Now that we’ve established that labor markets aren’t special, it’s time to extend this reasoning to the “equal pay for equal work” discussion.
If labor is a good that is exchanged just like any other, than we can easily make an analogy to the terms of exchange for labor and the terms of exchange for a good, say, tires. As we know, Chinese-made tires are much cheaper than American-made tires, a fact which greatly upsets Barack Obama. It upsets him so much that he had to impose draconian tariffs on Chinese tires, in a vain effort to “save American jobs.”
But wait a second… why should Chinese tires cost less than American tires? Isn’t that discrimination? Isn’t it wrong that Chinese tires aren’t paid as much for their services as American tires are? Shouldn’t we punish people who arbitrarily pay less for Chinese tires solely because they know that the Chinese tire will accept these lower wages?
The absurdity of this comparison reflects the absurdity of the “equal pay” mindset. Of course employers will pay as little for labor as they possibly can, just like how consumers will obviously pay as little for tires as they possibly can. This is how the market works.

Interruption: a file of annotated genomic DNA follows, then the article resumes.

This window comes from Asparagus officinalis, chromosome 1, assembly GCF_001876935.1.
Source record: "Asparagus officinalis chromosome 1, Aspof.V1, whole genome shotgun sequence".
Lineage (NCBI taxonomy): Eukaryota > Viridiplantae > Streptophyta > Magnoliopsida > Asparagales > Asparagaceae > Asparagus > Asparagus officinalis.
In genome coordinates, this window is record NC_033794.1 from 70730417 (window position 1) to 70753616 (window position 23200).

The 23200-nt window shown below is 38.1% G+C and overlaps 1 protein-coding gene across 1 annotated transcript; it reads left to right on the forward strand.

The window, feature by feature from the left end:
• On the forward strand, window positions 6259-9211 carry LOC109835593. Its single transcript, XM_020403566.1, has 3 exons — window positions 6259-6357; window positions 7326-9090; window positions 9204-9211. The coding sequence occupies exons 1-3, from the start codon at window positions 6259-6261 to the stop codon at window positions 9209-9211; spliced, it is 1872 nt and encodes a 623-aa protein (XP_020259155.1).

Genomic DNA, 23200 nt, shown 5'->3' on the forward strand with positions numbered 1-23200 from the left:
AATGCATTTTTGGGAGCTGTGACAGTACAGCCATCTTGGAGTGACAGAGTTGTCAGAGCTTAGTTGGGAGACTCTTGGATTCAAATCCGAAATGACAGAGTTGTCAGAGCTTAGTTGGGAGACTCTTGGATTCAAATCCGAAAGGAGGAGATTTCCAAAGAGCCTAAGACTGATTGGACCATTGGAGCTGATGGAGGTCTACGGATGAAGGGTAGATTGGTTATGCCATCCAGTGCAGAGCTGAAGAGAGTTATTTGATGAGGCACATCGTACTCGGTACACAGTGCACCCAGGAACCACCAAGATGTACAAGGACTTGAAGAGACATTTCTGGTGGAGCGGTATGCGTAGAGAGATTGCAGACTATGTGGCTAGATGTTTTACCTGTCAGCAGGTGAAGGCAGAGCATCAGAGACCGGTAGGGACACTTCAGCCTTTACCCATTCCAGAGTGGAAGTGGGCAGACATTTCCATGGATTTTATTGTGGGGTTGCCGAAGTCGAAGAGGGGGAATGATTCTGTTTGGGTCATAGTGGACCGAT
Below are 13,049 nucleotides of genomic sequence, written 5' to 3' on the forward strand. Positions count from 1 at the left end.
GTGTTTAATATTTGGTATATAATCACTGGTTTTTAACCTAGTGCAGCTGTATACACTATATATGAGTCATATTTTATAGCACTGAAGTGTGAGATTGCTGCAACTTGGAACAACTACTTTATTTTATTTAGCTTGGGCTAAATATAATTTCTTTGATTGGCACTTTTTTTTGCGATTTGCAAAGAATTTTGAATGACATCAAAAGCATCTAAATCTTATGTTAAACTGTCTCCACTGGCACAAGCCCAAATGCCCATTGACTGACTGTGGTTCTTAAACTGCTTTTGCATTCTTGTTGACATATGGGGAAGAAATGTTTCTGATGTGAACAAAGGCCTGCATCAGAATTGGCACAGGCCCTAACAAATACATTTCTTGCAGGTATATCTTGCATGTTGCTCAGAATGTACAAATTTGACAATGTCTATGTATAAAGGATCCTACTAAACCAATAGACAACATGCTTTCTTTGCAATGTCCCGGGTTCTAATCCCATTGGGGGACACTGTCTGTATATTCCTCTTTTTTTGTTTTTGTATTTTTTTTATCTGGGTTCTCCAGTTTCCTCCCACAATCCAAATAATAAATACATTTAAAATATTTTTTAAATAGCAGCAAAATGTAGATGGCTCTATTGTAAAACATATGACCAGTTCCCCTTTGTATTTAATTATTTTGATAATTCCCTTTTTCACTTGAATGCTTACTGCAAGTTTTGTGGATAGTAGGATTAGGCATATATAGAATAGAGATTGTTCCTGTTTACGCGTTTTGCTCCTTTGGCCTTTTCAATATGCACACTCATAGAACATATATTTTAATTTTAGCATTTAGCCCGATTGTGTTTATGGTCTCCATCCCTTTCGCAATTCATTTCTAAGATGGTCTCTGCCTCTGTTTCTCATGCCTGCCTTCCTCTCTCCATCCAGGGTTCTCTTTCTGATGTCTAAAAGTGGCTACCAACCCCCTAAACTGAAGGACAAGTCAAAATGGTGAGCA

Of course, some employers will choose to pay everyone equally, even if they could get away with not doing so, because such a decision profits them in other ways. It may create good publicity, or it may merely create a psychic profit in the sense that the employer will feel better about himself for not discriminating. This also happens with consumers. Some hyper-nationalists, presumably, are willing to pay more for American-made tires because it makes them feel good too (I assume Obama is in this category).
But that doesn’t change the fact that the actions are morally equivalent. Any time you pay less money for Chinese-made goods, you are discriminating against those goods solely based on their nationality. How despicable of you!